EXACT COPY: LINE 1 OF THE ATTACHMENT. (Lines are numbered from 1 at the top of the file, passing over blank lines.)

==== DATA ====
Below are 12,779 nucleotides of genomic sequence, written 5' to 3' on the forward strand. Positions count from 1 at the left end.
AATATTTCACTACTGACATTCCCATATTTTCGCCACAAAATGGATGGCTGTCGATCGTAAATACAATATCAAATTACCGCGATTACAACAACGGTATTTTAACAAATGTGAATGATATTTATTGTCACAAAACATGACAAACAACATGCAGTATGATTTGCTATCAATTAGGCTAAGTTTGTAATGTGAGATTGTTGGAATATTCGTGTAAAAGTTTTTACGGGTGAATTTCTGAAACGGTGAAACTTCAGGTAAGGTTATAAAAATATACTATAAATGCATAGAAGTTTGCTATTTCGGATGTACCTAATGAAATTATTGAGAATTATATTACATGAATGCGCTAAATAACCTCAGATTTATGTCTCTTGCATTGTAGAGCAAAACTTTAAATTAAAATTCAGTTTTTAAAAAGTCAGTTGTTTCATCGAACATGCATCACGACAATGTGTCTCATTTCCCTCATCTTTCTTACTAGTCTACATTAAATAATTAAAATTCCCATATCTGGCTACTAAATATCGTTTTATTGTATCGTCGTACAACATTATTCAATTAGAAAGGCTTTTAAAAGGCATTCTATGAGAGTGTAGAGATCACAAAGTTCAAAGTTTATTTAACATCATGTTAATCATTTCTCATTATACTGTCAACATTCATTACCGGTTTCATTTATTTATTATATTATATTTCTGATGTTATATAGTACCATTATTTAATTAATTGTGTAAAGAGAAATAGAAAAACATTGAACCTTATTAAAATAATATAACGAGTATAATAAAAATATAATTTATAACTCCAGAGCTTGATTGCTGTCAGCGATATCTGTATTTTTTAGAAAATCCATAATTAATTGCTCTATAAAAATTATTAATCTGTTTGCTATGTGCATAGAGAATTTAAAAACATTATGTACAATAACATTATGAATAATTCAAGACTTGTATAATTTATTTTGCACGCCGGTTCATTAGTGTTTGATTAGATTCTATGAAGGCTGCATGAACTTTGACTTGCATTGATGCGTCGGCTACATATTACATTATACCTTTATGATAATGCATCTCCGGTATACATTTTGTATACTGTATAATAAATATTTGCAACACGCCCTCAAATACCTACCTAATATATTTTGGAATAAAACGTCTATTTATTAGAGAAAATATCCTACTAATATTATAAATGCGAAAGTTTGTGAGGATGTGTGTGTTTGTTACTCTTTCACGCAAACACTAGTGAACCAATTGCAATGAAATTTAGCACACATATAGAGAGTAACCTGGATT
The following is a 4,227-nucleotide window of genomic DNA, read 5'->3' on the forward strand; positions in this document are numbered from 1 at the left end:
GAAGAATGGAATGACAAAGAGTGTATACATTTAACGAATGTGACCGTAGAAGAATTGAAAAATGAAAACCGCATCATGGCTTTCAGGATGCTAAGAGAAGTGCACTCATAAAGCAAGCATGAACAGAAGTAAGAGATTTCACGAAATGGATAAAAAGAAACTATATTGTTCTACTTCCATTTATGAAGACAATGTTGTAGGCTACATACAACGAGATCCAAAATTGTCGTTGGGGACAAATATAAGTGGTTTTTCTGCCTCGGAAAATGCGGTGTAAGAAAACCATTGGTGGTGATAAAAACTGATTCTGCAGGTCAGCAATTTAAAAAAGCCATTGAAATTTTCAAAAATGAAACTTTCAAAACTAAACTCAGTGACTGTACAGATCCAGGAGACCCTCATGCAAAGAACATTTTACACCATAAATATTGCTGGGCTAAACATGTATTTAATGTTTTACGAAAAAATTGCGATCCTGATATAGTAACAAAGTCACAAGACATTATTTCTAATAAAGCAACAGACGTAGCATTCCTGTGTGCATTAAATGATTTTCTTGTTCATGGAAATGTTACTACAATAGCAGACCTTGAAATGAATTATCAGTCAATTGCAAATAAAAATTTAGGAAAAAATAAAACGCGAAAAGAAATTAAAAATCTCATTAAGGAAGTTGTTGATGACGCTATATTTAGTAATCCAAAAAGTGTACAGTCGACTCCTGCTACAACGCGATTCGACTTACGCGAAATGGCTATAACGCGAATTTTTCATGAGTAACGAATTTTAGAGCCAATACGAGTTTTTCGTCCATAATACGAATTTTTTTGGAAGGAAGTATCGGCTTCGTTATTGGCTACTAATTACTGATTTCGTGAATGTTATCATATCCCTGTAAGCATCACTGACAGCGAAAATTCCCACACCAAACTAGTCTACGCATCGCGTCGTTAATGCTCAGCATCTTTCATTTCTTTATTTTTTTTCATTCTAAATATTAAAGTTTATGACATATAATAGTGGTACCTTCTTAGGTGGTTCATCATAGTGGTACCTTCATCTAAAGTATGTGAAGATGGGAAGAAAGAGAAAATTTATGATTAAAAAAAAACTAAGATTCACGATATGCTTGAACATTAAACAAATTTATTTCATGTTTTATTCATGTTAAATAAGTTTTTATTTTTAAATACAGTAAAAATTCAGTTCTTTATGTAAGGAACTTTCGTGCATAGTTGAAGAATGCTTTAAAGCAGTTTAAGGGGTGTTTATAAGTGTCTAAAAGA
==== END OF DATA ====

Below are 12,779 nucleotides of genomic sequence, written 5' to 3' on the forward strand. Positions count from 1 at the left end.